Current Affairs Jailed Belarusian activist receives first Václav Havel Human Rights Prize
The first ever Václav Havel Human Rights Prize has been awarded to Belarusian political activist Ales Bialiatski. The prize is bestowed by the Parliamentary Committee of the Council of Europe in cooperation with the Václav Havel Library and the Charter 77 foundation. The jury said that Mr Bialiatski, who is currently in a Belarusian jail, was chosen because of his tireless efforts to defend human rights in his country.
The president of the Parliamentary Assembly of the Council of Europe, Jean-Claude Mignon announced the laureate of the first Václav Havel Human Rights Prize – Ales Bialiatski. The Belarusian activist, founder of the Minsk-based Viasna Human Rights Centre, is currently serving a 4.5-year sentence for alleged tax evasion. In his remarks, Mr Mignon explained the jury’s decision.
“Mr Bialiatski is in prison for his attitudes and beliefs that we share. That’s the reason why he was awarded the prize. In this context, the awarding the first Václav Havel Human Rights Prize has a very special meaning.”
The laureate’s wife, Natalia Pinchuk received the award in lieu of her imprisoned husband on the floor of the Parliamentary Assembly in Strasbourg on Monday. Addressing Ms Pinchuk, the assembly’s president praised Mr Bialitisky’s role in the Belarusian people’s struggle for democracy.
“In his everyday struggle against breaches of human rights, against injustice, authoritarianism and wilfulness, your husband has worked tirelessly so that Belarusian citizens could once achieve the democratic standards we enjoy in Europe.”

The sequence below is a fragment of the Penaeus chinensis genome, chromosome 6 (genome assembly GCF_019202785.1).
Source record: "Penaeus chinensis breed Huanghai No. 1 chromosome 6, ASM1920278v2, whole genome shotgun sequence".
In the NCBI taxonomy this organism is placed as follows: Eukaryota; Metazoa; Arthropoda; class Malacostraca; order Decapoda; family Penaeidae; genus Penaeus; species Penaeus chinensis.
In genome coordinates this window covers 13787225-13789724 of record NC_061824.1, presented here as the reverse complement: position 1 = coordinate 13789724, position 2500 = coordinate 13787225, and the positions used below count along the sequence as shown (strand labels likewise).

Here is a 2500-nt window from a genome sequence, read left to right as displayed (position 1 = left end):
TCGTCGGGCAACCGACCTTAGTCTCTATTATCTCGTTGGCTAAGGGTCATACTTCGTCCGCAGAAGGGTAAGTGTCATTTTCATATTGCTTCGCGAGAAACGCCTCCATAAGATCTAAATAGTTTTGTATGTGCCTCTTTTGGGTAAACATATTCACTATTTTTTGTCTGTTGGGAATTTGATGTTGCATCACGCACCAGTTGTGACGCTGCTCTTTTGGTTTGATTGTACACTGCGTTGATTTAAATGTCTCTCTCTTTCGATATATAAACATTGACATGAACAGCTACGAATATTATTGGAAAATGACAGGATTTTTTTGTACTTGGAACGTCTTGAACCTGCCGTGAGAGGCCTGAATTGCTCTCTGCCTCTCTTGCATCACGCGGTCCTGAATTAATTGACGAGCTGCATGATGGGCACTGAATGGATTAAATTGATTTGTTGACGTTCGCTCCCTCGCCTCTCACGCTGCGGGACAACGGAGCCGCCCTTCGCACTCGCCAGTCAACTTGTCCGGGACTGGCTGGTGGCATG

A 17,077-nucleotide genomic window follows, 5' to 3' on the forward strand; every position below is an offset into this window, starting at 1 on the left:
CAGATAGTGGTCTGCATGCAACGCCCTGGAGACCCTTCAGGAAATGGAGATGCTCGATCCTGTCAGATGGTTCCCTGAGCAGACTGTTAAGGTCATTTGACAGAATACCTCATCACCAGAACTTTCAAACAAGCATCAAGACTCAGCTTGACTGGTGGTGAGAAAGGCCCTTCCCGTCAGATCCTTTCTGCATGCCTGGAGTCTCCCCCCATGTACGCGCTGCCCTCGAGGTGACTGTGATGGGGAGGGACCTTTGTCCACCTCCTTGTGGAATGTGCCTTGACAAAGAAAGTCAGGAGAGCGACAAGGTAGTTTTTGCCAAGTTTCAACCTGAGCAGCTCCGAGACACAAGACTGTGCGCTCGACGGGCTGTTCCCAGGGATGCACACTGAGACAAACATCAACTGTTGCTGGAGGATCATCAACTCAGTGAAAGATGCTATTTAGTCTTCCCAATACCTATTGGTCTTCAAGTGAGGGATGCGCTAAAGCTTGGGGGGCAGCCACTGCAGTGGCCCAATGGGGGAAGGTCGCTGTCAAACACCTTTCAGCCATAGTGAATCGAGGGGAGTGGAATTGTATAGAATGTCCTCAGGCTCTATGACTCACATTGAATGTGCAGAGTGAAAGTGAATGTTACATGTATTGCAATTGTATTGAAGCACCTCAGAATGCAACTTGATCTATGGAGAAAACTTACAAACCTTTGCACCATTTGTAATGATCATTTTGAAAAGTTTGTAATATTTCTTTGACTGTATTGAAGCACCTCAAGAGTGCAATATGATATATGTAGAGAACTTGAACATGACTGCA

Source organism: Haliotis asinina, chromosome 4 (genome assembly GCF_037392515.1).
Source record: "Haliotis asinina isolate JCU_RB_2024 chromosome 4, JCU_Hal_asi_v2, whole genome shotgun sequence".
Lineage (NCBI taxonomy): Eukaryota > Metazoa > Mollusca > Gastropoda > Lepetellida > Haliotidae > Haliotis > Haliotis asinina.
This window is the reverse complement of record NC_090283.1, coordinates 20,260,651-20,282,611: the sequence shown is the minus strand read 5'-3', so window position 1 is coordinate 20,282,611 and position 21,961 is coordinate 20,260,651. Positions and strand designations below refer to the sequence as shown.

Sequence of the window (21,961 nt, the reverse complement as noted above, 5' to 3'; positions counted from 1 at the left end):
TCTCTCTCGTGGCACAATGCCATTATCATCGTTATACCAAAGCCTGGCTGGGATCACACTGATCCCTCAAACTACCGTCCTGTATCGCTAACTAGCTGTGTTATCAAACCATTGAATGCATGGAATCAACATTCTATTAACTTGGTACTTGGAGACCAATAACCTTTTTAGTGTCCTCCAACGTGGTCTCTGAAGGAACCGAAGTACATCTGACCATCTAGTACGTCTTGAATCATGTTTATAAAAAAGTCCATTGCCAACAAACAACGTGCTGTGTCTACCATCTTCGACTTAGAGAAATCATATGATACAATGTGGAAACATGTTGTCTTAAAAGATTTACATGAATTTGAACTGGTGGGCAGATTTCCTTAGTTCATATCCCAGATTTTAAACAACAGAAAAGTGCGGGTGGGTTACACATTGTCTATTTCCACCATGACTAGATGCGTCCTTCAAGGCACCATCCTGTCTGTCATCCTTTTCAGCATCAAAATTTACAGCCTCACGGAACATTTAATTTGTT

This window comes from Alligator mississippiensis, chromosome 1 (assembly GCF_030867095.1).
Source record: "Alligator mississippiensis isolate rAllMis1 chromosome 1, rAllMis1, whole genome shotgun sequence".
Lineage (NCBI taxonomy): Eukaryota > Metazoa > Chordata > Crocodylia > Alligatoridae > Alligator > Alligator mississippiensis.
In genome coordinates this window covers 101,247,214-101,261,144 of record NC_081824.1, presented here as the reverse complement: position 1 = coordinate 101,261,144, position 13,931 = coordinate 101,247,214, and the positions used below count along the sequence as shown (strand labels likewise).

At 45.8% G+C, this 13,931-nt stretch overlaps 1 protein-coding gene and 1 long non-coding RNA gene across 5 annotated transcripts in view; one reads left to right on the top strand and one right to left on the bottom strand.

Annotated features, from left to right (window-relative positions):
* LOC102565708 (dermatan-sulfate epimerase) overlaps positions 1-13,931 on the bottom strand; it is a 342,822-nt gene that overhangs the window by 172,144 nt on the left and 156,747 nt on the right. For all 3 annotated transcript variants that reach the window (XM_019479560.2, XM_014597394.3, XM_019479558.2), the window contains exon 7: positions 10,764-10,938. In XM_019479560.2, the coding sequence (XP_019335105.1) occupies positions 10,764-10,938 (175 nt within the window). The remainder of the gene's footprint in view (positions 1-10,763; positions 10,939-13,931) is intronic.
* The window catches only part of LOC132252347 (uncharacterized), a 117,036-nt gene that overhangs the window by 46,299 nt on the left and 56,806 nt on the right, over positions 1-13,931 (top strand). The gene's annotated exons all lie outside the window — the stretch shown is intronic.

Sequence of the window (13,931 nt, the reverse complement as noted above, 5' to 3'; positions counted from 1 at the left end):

The other two shortlisted candidates for the award were the Georgian Young Lawyers’ Association and China’s Rights Defence Network. The prize is awarded by the Parliamentary Assembly of the Council of Europe in cooperation with the Charter 77 Foundation and the Prague-based Václav Havel Library. I discussed the choice of the prize’s first recipient with the library’s director, Marta Smolíková.
“I think the jury was inspired by Mr Bialiatsky’s fate. He’s also a writer, a leading figure of Belarus’ opposition movement, and he is in jail. So there are some similarities with Václav Havel. His authority in Belarus in connection with the Viasna group which he founded in 1996, is also similar to Charter 77. So I think this was one of the reasons why they decided to award the prize to him.”
Do you think this will have any impact on the situation of Mr Bialitsky in Belarus?
“We can look at the life of Václav Havel. For him, and for the people of Czechoslovakia, it was very important when somebody abroad expressed their solidarity with him. It’s very important for such people, nut just for them personally but also to others who are trying to protect human rights and civic society and who criticize their governments.”
The Václav Havel Human Rights Prize comes with a 60,000 euro award, provided jointly by the Parliamentary Assembly and the Czech Foreign Ministry. In Prague, the Václav Havel Library is due to hold a conference on Wednesday dedicated to the award.